On October 24 2015, students from across Cal Poly’s campus gathered for an interactive workshop on Appropriate Technology for the Developing World and to participate in the hands-on activity of building 30 additional SolarSPELL libraries. The workshop and build were led by Prof. Laura Hosman.
The students, representing a wide variety of majors, participated in a lively discussion about some of the challenges of bringing technology to developing world contexts, when a lack of technology may not have been the problem in the first place. The workshop also highlighted some successes and failures of ICT in developing regions.
The hands-on build activities saw students jumping in to solder, drill, heat-shrink, glue, fasten, cut, splice, affix, and much more…as they enthusiastically built 30 SolarSPELL libraries in approximately 2.5 hours. Feedback received from the event indicated that the students truly enjoyed the experience, and felt they were able to contribute to a real-world project.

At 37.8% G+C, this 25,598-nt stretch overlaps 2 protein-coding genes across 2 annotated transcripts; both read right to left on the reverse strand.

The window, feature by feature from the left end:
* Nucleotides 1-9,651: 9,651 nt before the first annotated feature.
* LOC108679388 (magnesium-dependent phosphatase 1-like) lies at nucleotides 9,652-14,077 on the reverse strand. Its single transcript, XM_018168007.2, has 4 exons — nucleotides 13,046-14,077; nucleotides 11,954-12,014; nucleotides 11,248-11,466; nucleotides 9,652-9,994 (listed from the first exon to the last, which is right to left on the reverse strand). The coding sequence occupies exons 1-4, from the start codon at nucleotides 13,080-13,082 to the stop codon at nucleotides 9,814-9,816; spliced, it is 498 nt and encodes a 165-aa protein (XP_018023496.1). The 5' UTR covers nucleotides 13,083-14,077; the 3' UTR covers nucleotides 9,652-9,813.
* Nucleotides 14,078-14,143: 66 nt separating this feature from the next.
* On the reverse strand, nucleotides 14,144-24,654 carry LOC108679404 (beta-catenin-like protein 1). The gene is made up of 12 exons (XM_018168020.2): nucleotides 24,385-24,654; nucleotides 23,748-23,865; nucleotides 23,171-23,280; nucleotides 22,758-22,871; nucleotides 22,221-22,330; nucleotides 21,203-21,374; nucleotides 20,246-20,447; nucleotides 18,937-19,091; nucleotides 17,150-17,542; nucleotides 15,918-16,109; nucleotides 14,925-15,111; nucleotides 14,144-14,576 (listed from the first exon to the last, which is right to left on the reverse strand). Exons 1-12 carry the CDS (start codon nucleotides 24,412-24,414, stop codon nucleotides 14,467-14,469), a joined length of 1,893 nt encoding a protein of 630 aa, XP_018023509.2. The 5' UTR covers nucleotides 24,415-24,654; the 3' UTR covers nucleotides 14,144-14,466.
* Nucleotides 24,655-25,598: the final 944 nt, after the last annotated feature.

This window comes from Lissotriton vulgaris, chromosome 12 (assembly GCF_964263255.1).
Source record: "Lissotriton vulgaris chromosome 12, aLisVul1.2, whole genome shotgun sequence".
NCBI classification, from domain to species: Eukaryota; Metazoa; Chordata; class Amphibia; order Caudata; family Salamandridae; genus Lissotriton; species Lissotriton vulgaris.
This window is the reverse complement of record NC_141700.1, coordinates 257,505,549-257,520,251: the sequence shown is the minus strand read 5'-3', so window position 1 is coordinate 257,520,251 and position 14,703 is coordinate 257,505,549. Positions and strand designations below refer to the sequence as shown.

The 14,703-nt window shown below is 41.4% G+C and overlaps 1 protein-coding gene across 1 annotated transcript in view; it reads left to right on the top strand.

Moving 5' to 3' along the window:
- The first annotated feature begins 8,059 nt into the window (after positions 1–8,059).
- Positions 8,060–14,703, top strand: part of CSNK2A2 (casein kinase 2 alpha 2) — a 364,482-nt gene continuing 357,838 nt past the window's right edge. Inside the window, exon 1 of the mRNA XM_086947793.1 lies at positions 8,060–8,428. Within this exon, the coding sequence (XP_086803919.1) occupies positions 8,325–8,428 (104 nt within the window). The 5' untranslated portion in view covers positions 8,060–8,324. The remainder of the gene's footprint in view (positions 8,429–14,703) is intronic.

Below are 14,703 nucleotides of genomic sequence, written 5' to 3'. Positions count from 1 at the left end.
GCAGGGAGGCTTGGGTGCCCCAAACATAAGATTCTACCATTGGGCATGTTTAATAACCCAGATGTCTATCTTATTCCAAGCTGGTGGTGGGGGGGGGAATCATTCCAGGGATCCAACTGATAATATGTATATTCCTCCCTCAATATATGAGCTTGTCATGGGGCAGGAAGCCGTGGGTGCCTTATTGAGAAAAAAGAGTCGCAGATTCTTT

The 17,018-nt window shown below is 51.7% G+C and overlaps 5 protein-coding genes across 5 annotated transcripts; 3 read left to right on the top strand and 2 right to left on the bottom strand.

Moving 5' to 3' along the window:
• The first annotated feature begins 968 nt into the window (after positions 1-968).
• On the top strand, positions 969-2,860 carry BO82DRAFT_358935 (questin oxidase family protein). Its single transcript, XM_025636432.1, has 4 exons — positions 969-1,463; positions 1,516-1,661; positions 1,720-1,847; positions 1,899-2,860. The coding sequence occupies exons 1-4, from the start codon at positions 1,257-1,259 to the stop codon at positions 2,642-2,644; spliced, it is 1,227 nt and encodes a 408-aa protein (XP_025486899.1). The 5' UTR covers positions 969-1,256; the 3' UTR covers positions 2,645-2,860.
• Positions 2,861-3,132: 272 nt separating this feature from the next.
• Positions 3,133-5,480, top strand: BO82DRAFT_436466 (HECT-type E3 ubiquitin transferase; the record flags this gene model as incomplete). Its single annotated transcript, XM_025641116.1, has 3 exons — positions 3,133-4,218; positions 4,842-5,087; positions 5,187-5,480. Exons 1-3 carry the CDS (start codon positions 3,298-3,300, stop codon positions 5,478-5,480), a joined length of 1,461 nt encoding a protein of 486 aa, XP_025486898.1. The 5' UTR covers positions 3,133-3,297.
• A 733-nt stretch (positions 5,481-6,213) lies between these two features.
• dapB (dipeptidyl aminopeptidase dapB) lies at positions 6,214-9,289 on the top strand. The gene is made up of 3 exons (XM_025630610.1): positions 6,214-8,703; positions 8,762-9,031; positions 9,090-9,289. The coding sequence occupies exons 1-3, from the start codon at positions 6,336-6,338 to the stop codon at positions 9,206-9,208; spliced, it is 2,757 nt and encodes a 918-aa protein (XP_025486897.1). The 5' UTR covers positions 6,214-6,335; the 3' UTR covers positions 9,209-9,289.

Here are some quotes from the students:
The simplicity of the SolarSPELL design made me realize what appropriate technology might look like.
The hands-on project makes you feel like you are making an actual contribution to helping address a problem. The design of the technology reflects the needs of the location.
It was a humbling experience that made me really consider the way technology interplays with social/political/economic situations.
I loved the build aspect because it made me feel a part of something bigger than myself.
Cal Poly’s own Mustang News covered the event and released a video featuring the day’s highlights.
The 30 libraries that were built at this event are heading to Chuuk, which is one of the four Federated States of Micronesia. This will be SolarSPELL’s third in-the-field deployment, bringing the total number of libraries in the field to nearly 80! We’re looking forward to the on-site training in November.